Asperger parents often don't understand the social impact of what, to their children, are highly irrational rules, says Ms Evans.
They may not grasp the importance of independence for a growing child and they often dislike big group activities -- the social side makes them uncomfortable, while too much sensory stimulation is a problem.
"People with Asperger's can find it difficult to process new sensory information such as being in a new environment or dealing with a lot of sensory stimulation at the same time." All of this can cause problems, she warns.
"It will impact on the child's self-esteem -- they may feel the parent does not have time for them or finds them to be a source of irritation.
"The child can also be made to feel second best because the Asperger parent can often appear to put his own needs first.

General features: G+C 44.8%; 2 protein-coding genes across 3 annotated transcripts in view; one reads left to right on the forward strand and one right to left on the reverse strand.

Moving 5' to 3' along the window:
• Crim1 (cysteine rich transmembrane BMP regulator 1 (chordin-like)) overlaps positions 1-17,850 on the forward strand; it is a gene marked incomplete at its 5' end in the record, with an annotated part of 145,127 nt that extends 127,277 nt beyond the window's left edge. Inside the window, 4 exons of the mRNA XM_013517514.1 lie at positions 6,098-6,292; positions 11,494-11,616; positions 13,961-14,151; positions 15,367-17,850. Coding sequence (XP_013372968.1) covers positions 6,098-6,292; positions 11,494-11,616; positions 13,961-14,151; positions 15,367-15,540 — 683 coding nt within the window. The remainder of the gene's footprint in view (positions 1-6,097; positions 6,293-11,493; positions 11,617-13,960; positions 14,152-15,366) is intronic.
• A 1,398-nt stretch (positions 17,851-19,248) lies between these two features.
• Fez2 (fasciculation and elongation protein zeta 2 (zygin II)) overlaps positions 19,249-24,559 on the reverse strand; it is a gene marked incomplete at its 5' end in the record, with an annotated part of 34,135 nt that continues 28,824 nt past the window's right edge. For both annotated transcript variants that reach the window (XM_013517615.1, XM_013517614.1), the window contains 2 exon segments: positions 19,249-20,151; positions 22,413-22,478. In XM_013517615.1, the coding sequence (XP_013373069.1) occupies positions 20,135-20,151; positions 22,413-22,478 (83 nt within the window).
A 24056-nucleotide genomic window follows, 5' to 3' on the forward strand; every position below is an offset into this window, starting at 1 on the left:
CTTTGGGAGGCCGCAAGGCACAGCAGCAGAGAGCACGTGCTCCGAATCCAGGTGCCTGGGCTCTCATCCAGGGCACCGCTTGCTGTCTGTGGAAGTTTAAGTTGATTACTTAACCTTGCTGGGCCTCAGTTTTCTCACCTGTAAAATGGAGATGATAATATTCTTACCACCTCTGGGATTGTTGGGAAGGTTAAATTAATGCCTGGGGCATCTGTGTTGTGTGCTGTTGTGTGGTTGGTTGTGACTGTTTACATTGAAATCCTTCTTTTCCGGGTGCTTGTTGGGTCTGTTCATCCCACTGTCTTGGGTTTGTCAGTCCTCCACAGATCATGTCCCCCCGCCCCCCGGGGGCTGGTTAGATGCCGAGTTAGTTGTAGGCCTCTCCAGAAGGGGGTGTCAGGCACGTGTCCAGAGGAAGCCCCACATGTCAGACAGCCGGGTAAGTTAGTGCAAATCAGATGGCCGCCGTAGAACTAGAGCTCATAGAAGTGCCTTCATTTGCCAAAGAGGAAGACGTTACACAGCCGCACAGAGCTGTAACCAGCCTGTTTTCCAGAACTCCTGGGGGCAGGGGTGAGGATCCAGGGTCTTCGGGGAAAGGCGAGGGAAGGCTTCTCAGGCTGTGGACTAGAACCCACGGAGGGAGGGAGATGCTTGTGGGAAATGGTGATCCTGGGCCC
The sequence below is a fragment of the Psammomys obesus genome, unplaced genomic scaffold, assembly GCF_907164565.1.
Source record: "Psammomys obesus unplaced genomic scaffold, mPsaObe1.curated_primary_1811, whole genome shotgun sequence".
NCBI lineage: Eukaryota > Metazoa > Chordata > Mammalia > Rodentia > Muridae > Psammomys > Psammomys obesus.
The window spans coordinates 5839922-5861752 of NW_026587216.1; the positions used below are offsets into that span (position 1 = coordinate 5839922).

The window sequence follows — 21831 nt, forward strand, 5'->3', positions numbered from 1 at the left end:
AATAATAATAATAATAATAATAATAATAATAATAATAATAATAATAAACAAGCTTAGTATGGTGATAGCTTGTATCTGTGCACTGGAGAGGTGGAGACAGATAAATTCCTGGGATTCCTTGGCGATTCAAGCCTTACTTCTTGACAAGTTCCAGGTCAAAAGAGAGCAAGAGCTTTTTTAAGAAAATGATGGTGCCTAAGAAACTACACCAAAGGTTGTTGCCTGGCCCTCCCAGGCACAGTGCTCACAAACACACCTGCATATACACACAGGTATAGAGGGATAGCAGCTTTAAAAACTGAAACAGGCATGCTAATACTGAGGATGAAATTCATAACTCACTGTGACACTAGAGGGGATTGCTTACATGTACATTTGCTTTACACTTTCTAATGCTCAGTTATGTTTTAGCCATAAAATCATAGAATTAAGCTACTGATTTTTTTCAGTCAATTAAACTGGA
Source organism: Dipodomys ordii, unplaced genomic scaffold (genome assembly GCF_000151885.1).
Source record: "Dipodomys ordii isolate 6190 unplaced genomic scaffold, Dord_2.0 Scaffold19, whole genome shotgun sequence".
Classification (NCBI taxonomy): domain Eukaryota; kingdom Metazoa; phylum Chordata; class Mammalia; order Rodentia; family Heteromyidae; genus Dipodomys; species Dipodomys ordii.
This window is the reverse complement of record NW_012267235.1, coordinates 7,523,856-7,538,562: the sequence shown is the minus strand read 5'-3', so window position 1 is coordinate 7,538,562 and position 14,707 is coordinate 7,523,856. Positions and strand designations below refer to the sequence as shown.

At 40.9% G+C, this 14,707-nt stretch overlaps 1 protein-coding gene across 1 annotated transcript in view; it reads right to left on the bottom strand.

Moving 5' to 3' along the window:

"The control mechanisms used by them can appear to be unreasonable to a child and may spark defiance and eventually push a child out of the home, while still at quite a vulnerable stage."
Evans gives the example of another Asperger dad who couldn't stand the sound of a ringing telephone. On occasion, she says, he threw away or even destroyed the family's mobiles. To his child, this behaviour seemed completely irrational. In the end, the family put their phones on silent.
There can be severe implications for the child's relationship with the parent, agrees Des McKernan, honorary secretary and a founding member of Aspire, the Asperger Syndrome Association of Ireland.
"A parent with Asperger's could be quite distant where the child is concerned and the child could see them as cold and lacking in affection or not interested. It could leave a child feeling neglected or resentful -- you could have a parent who is very pedantic and very rule-orientated -- if a child moved a flower vase a few inches, for example, the parent could get quite upset."